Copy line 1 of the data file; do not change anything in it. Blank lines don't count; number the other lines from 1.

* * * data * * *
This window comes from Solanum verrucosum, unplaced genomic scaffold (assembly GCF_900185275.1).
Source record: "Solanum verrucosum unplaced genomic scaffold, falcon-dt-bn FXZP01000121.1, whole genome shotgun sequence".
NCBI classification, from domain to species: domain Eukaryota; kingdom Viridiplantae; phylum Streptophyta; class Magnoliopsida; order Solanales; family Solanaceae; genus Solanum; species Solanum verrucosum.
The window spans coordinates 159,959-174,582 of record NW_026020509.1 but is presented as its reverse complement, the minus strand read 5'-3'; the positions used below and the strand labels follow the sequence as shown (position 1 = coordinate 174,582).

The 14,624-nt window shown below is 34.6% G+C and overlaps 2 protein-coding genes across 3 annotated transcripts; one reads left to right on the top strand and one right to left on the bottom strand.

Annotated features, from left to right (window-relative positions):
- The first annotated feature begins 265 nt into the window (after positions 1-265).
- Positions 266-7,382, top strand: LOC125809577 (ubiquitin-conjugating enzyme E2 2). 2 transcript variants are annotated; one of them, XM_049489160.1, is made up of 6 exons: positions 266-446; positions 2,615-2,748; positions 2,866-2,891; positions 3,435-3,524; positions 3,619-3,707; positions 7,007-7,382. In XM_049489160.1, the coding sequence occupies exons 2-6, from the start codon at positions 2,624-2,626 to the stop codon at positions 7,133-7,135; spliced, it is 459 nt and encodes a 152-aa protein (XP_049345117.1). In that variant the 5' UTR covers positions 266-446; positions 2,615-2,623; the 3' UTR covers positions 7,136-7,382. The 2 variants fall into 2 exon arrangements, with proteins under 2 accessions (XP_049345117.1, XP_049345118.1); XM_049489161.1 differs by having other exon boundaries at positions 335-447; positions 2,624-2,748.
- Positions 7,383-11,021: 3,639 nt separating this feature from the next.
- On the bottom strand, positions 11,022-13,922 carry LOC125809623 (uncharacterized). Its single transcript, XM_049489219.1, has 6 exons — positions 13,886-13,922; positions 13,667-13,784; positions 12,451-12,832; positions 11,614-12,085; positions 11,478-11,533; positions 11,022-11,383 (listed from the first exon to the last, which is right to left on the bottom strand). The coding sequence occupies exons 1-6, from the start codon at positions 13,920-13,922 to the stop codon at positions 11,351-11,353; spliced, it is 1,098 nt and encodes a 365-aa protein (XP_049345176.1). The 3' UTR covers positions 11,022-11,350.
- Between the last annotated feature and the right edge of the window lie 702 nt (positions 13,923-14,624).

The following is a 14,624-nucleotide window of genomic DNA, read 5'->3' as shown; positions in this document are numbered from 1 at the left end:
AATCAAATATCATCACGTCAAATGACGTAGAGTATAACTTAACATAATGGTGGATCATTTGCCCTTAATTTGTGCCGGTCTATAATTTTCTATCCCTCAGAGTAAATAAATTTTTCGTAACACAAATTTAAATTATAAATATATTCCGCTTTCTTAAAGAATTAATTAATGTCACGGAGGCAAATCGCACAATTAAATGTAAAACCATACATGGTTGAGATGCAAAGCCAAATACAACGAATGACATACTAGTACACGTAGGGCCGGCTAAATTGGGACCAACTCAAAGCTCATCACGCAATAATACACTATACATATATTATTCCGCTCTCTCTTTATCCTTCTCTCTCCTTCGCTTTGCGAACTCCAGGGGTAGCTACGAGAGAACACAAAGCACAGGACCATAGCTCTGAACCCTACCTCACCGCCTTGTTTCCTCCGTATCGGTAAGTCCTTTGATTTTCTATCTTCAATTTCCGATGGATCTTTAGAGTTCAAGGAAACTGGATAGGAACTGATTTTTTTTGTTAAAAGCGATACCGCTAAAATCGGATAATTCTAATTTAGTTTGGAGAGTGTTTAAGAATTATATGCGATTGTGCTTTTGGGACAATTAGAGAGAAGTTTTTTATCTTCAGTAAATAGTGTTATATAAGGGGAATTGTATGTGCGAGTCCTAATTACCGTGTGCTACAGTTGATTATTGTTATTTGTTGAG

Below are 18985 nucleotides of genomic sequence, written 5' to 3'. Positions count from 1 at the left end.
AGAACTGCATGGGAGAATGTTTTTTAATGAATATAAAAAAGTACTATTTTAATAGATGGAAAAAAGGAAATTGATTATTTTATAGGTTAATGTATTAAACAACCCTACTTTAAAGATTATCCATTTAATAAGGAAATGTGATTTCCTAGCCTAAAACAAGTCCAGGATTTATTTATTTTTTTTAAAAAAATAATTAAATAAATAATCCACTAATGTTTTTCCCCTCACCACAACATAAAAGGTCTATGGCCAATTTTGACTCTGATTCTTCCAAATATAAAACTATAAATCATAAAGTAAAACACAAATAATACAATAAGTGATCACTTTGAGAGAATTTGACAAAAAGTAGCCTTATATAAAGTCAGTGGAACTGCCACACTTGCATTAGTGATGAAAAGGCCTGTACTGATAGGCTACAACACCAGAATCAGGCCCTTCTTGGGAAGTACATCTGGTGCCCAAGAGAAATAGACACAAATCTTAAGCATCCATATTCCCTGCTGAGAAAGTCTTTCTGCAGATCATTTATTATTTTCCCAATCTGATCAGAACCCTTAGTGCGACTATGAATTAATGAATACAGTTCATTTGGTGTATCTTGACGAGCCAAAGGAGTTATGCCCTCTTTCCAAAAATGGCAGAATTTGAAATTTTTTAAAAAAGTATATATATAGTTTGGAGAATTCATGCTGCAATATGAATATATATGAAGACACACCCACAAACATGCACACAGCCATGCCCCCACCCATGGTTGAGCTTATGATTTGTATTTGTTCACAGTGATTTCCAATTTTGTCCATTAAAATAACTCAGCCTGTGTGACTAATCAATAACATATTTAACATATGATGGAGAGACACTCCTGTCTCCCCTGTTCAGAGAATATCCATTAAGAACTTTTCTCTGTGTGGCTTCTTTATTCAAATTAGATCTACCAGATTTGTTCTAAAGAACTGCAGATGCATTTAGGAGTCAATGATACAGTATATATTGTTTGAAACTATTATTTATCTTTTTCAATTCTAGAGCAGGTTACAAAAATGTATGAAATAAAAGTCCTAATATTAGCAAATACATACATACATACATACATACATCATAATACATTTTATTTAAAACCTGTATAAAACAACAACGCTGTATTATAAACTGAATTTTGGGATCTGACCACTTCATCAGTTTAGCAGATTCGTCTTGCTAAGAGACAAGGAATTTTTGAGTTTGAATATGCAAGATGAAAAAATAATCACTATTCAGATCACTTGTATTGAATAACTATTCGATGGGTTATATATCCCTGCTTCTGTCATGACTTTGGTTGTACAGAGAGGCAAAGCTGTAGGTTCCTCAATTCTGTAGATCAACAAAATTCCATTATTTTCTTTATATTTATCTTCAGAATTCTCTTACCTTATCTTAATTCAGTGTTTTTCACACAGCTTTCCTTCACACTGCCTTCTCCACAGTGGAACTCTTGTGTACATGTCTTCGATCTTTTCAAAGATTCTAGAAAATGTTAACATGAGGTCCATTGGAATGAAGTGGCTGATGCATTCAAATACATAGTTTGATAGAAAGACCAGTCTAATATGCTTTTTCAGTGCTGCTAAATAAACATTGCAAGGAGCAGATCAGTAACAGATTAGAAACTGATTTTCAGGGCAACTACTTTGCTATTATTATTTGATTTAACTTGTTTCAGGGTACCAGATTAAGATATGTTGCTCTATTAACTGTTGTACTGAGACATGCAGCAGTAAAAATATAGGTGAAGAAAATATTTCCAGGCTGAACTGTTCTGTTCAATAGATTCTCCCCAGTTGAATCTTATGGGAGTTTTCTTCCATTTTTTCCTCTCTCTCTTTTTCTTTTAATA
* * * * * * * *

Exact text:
This window comes from Solanum verrucosum, unplaced genomic scaffold (assembly GCF_900185275.1).